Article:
An approximately half-mile section of 28th Street between Division Street and US-131 in Grand Rapids and Wyoming is being reconstructed with full-depth concrete. Work on the five-lane road includes storm drainage improvements and signal upgrades. The project began in April and it will be completed in August. The cost of the project is approximately $2.8 million. Florence Cement Company, Inc. of Shelby Township is the prime contractor.
There are multiple stages to the project. The first stage included the temporary widening along the north side of the project. "Then we switched traffic to the north and constructed two lanes for part of the project and three lanes for the other part of the project, including two quarters of the intersections. Then we switched over and constructed the other two quarters of the intersections," Tony Cardillo, project manager for Florence Cement Company, said.
Cardillo explained the site preparation process on the project. "We're milling the existing pavement, breaking and removing the pavement, excavating, and installing storm sewers and edge drain," Cardillo said. The existing pavement was 3-inch to 5-inch-deep asphalt over 8-inch concrete pavement.
"This is a very old pavement and there were a lot of unforeseen existing utilities. The road had been widened over the years. Our subcontractor, Bultema Brothers Road Contractors, Inc., removed the unforeseen utilities and abandoned them," Cardillo said. Abandoned utilities included duct banks and abandoned gas mains.
Cardillo said that there were some challenges on the project that had to be overcome. "There was some dewatering. The challenge has been the amount of traffic," Cardillo said. He pointed out that 28th Street is a very busy road. "It's very congested between US-131 and Division Street. There is a constant flow of traffic and maintaining westbound traffic, eastbound traffic, plus turn lanes as we build the project is challenging," he said.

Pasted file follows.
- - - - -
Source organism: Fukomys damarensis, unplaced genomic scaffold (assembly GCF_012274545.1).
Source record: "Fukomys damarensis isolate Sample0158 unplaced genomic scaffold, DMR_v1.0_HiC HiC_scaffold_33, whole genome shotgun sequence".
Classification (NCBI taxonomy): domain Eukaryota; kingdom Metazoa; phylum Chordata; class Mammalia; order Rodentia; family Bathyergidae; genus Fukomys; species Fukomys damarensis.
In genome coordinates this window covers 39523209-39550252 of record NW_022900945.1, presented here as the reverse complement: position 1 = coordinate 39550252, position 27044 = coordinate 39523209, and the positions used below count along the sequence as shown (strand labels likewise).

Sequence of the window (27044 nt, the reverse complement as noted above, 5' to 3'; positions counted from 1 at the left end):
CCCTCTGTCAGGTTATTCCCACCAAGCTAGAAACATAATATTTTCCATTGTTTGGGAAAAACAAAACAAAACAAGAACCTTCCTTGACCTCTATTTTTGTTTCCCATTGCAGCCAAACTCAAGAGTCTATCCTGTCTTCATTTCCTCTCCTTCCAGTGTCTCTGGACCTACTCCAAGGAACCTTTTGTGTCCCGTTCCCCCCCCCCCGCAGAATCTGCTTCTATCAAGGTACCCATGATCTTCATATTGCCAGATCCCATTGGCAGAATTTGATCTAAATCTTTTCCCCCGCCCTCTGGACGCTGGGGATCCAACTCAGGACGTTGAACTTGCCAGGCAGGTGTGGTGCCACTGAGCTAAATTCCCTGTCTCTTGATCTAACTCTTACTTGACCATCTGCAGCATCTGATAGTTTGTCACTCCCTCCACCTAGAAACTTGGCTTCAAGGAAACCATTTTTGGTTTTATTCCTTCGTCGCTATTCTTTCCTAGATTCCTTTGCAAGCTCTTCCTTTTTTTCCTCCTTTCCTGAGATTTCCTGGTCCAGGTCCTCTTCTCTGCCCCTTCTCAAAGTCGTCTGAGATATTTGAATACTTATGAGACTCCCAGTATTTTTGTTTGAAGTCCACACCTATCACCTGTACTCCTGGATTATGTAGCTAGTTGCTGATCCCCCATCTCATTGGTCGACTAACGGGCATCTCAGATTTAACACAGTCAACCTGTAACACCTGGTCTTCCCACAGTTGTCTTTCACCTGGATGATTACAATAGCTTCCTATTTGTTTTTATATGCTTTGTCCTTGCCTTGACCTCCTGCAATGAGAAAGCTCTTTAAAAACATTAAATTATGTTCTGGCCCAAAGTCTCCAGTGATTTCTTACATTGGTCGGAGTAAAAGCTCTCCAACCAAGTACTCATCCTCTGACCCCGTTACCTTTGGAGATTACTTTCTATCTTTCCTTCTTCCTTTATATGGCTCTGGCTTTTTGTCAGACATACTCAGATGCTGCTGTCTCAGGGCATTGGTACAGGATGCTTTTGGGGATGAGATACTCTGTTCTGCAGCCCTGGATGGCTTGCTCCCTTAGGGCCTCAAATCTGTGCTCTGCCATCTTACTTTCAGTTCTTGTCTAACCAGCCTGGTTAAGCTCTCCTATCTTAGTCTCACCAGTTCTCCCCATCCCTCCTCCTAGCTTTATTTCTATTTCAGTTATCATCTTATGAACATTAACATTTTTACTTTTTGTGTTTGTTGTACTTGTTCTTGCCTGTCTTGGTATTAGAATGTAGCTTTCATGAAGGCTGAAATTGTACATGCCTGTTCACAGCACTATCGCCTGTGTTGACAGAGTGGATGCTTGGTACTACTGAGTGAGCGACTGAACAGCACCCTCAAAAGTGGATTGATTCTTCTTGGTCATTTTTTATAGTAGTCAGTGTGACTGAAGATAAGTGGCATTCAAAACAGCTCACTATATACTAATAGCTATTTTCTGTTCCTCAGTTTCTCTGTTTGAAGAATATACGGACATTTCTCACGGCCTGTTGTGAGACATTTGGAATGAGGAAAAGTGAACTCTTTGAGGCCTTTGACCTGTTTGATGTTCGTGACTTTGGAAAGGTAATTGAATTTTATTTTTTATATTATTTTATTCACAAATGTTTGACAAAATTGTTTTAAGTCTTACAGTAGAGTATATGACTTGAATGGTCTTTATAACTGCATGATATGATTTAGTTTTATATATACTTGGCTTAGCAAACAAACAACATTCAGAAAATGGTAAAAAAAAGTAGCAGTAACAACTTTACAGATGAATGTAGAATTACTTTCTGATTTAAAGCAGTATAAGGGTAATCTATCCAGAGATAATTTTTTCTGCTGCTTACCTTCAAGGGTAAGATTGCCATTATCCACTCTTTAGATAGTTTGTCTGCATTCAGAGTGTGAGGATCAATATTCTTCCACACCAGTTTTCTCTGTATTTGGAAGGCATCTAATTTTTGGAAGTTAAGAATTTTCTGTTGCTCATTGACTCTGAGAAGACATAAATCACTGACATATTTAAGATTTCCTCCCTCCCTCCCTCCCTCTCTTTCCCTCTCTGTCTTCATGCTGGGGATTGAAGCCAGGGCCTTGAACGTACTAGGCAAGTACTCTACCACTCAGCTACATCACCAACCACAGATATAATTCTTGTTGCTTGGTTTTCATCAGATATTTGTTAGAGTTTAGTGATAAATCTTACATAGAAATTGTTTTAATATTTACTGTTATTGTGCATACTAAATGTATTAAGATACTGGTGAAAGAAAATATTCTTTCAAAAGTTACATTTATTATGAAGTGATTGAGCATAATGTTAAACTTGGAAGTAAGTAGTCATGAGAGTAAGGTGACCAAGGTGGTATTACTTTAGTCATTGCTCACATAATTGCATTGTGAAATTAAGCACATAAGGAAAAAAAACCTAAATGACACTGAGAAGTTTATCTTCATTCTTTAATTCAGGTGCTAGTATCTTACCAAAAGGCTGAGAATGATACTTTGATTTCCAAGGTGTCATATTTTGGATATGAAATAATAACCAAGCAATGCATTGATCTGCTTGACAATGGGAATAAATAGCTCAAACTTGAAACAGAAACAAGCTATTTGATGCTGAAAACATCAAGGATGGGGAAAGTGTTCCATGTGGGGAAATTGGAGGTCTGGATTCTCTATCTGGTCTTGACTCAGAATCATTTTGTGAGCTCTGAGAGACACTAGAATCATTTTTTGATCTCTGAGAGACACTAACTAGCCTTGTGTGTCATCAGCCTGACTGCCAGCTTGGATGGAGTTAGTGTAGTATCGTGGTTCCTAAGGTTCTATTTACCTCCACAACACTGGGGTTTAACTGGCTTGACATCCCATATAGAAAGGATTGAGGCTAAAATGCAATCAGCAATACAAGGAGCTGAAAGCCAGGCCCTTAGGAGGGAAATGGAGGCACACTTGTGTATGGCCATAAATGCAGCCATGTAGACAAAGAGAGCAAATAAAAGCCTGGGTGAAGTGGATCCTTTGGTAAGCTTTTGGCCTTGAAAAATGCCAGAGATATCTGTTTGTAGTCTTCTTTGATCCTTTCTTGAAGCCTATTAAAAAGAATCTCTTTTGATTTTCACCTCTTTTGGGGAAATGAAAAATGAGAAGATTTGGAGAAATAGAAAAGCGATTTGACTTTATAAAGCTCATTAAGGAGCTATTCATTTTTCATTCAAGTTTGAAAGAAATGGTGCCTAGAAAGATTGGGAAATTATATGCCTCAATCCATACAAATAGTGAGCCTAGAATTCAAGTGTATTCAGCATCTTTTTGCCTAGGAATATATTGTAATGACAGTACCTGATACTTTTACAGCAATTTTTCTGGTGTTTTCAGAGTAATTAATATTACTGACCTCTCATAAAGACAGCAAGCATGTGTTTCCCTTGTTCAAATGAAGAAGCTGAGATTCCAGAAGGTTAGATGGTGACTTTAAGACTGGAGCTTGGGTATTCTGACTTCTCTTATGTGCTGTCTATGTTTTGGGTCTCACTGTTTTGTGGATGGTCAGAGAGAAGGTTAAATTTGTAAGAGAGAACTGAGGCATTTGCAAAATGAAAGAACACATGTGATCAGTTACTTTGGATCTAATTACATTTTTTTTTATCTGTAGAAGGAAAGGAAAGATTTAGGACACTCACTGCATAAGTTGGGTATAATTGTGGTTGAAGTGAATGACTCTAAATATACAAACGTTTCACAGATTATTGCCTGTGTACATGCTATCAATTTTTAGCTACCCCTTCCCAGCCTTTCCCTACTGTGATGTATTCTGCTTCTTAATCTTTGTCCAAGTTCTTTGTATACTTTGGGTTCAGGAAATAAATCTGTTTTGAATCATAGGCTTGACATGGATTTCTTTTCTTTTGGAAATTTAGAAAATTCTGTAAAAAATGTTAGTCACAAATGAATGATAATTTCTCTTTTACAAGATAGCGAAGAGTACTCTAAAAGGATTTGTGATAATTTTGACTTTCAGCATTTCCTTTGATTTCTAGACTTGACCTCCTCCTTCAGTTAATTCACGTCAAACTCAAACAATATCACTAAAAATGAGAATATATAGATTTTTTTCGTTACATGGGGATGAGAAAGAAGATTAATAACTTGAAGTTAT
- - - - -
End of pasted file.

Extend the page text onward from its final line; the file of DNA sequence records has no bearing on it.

Florence Cement is using a GOMACO 2600 paver for the slipform paving operation. The GOMACO 2600 paves 22 feet or 33 feet in one pass, according to Cardillo. Paving has been done at night. "Florence chose to pave at night, due to the high traffic volumes. We did our major pours in the evening, from approximately 8 p.m. to 7 a.m.," Cardillo said. Florence Cement has had its own portable batch plant located two blocks away from the project.
There are two major intersections on the project. One is a five-lane intersection at Division Street, and the other is a five-lane intersection at Buchanan. Traffic signals at both intersections are being upgraded.
The project includes 28,000 square yards of pavement removal; the placement of 25,000 square yards of 6-inch aggregate base; the placement of approximately 11,000 feet of underdrain; and the placement of 21,000 square yards of 10-inch high performance shilstone concrete pavement.
Cardillo said that the shilstone mix appears to cure faster. The first pours were at traffic-load strength in two days, and a second section was at traffic-load strength in three days. "This helped us with the schedule," Cardillo said.
Subcontractors on the project include Martin J. Concrete (curbs, walkways and driveways); Strain Electric (electrical and signals); Give 'Em A Brake Safety (traffic control); P. K. Contracting (pavement markings); A-1 Asphalt (asphalt transitions and points of entry north and south of the major intersections); Weyand Brothers (guardrail and restoration); and M&K Construction Supply, LLC (which is providing class 2 fill sand, 6AAA limestone, 26A limestone, and hauling out spoils and milling materials). Fleis & Vandenbrink Engineering, Inc. is the consulting engineering firm for the project.